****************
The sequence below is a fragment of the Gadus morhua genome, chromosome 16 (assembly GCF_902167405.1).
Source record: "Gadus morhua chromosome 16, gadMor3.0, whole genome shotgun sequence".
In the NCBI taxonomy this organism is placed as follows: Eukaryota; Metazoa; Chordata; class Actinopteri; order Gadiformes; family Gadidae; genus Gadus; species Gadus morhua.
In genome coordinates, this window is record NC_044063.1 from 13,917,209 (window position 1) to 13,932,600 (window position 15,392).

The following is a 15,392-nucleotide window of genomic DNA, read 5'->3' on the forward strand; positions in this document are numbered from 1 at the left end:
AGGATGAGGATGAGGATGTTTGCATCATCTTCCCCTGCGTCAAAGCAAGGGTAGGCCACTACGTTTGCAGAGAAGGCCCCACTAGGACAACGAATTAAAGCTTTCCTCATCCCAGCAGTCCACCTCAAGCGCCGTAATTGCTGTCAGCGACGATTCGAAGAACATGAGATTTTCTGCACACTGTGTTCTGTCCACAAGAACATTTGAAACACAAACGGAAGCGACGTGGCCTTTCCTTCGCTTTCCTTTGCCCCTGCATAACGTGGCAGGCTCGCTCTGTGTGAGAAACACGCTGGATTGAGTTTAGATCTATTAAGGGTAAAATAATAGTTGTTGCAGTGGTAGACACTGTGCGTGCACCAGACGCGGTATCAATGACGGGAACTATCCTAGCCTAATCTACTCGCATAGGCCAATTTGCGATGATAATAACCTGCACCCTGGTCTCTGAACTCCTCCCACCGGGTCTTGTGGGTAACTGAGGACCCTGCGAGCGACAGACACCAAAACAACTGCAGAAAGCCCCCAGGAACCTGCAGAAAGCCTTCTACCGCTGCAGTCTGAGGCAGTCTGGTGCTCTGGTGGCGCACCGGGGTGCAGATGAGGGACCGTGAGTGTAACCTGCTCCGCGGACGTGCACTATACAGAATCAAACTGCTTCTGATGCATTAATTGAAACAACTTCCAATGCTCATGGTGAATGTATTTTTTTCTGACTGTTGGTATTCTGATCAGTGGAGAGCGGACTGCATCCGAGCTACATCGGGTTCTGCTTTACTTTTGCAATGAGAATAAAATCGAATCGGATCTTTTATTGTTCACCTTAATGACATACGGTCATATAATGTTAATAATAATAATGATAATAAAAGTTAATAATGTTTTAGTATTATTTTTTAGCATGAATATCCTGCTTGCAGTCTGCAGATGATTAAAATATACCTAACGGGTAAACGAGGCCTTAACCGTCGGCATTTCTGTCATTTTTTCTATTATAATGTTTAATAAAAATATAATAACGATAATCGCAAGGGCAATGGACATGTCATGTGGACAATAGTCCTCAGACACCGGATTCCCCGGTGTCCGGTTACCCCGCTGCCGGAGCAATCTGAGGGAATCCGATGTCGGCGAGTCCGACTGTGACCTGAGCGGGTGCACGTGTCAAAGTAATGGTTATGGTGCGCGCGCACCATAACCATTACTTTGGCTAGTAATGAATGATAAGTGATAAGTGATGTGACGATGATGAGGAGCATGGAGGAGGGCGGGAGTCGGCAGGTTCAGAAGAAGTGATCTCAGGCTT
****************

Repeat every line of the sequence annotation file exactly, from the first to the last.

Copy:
The sequence below is a fragment of the Gadus morhua genome, chromosome 16 (assembly GCF_902167405.1).
Source record: "Gadus morhua chromosome 16, gadMor3.0, whole genome shotgun sequence".
In the NCBI taxonomy this organism is placed as follows: Eukaryota; Metazoa; Chordata; class Actinopteri; order Gadiformes; family Gadidae; genus Gadus; species Gadus morhua.
In genome coordinates, this window is record NC_044063.1 from 13,917,209 (window position 1) to 13,932,600 (window position 15,392).

The following is a 15,392-nucleotide window of genomic DNA, read 5'->3' on the forward strand; positions in this document are numbered from 1 at the left end:
AGGATGAGGATGAGGATGTTTGCATCATCTTCCCCTGCGTCAAAGCAAGGGTAGGCCACTACGTTTGCAGAGAAGGCCCCACTAGGACAACGAATTAAAGCTTTCCTCATCCCAGCAGTCCACCTCAAGCGCCGTAATTGCTGTCAGCGACGATTCGAAGAACATGAGATTTTCTGCACACTGTGTTCTGTCCACAAGAACATTTGAAACACAAACGGAAGCGACGTGGCCTTTCCTTCGCTTTCCTTTGCCCCTGCATAACGTGGCAGGCTCGCTCTGTGTGAGAAACACGCTGGATTGAGTTTAGATCTATTAAGGGTAAAATAATAGTTGTTGCAGTGGTAGACACTGTGCGTGCACCAGACGCGGTATCAATGACGGGAACTATCCTAGCCTAATCTACTCGCATAGGCCAATTTGCGATGATAATAACCTGCACCCTGGTCTCTGAACTCCTCCCACCGGGTCTTGTGGGTAACTGAGGACCCTGCGAGCGACAGACACCAAAACAACTGCAGAAAGCCCCCAGGAACCTGCAGAAAGCCTTCTACCGCTGCAGTCTGAGGCAGTCTGGTGCTCTGGTGGCGCACCGGGGTGCAGATGAGGGACCGTGAGTGTAACCTGCTCCGCGGACGTGCACTATACAGAATCAAACTGCTTCTGATGCATTAATTGAAACAACTTCCAATGCTCATGGTGAATGTATTTTTTTCTGACTGTTGGTATTCTGATCAGTGGAGAGCGGACTGCATCCGAGCTACATCGGGTTCTGCTTTACTTTTGCAATGAGAATAAAATCGAATCGGATCTTTTATTGTTCACCTTAATGACATACGGTCATATAATGTTAATAATAATAATGATAATAAAAGTTAATAATGTTTTAGTATTATTTTTTAGCATGAATATCCTGCTTGCAGTCTGCAGATGATTAAAATATACCTAACGGGTAAACGAGGCCTTAACCGTCGGCATTTCTGTCATTTTTTCTATTATAATGTTTAATAAAAATATAATAACGATAATCGCAAGGGCAATGGACATGTCATGTGGACAATAGTCCTCAGACACCGGATTCCCCGGTGTCCGGTTACCCCGCTGCCGGAGCAATCTGAGGGAATCCGATGTCGGCGAGTCCGACTGTGACCTGAGCGGGTGCACGTGTCAAAGTAATGGTTATGGTGCGCGCGCACCATAACCATTACTTTGGCTAGTAATGAATGATAAGTGATAAGTGATGTGACGATGATGAGGAGCATGGAGGAGGGCGGGAGTCGGCAGGTTCAGAAGAAGTGATCTCAGGCTT